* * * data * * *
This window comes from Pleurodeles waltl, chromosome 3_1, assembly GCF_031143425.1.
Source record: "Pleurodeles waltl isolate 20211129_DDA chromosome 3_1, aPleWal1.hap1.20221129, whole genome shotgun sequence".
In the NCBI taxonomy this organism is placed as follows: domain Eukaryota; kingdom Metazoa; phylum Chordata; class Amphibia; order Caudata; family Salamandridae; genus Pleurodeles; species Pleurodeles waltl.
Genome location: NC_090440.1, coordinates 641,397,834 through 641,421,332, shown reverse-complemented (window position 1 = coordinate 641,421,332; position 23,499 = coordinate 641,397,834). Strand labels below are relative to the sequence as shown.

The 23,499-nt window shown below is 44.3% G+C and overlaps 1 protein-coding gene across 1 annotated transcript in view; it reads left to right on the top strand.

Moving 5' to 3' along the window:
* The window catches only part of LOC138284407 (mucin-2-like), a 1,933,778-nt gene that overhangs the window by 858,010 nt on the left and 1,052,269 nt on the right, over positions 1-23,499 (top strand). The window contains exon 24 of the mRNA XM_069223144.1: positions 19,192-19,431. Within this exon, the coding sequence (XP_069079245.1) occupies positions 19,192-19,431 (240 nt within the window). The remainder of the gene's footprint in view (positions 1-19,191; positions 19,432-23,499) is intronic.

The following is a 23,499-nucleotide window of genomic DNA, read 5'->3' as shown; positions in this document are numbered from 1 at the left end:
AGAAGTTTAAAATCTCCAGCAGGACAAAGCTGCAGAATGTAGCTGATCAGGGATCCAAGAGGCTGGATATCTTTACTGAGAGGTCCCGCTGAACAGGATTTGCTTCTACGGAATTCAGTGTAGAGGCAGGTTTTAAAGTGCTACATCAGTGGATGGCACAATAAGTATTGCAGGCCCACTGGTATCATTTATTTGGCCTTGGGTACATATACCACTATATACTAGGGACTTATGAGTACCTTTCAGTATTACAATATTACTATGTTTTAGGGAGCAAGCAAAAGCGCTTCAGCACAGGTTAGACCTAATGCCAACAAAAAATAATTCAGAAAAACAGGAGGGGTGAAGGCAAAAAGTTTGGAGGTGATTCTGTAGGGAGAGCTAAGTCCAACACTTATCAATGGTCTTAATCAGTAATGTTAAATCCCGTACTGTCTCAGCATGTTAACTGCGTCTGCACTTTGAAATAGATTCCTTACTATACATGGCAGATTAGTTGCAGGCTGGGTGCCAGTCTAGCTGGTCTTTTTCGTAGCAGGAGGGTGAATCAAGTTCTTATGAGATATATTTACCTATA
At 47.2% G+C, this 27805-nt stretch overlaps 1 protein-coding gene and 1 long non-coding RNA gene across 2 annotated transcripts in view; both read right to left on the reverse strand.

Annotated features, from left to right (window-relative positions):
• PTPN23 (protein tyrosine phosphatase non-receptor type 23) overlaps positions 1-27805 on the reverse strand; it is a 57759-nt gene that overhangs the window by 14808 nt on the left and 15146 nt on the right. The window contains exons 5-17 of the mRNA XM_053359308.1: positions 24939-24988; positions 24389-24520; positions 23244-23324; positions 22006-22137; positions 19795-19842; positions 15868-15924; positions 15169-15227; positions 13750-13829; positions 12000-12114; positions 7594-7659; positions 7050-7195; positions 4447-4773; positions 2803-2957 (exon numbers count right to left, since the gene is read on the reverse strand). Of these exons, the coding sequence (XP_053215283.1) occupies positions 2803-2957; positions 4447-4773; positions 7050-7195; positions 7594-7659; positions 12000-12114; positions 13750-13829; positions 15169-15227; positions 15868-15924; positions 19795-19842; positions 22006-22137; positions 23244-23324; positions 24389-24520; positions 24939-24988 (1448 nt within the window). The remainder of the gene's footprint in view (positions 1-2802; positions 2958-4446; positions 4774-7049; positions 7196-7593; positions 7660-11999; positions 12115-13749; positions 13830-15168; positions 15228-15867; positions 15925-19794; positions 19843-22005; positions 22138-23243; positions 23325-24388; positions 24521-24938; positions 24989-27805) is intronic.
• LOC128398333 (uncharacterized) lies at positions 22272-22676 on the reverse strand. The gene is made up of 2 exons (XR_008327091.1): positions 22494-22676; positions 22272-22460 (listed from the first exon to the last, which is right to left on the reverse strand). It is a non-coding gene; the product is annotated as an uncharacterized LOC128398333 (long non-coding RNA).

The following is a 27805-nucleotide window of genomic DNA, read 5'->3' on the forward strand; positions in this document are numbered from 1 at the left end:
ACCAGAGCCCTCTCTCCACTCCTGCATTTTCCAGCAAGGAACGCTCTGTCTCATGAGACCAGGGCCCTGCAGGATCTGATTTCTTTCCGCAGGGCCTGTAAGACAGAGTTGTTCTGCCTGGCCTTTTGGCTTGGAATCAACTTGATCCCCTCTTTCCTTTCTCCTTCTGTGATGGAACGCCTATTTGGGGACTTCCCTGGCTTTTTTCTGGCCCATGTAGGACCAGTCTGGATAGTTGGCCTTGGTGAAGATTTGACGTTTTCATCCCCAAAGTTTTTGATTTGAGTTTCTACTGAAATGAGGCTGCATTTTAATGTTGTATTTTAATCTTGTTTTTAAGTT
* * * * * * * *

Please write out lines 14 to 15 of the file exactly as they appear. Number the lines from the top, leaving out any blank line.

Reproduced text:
The following is a 27805-nucleotide window of genomic DNA, read 5'->3' on the forward strand; positions in this document are numbered from 1 at the left end:
ACCAGAGCCCTCTCTCCACTCCTGCATTTTCCAGCAAGGAACGCTCTGTCTCATGAGACCAGGGCCCTGCAGGATCTGATTTCTTTCCGCAGGGCCTGTAAGACAGAGTTGTTCTGCCTGGCCTTTTGGCTTGGAATCAACTTGATCCCCTCTTTCCTTTCTCCTTCTGTGATGGAACGCCTATTTGGGGACTTCCCTGGCTTTTTTCTGGCCCATGTAGGACCAGTCTGGATAGTTGGCCTTGGTGAAGATTTGACGTTTTCATCCCCAAAGTTTTTGATTTGAGTTTCTACTGAAATGAGGCTGCATTTTAATGTTGTATTTTAATCTTGTTTTTAAGTT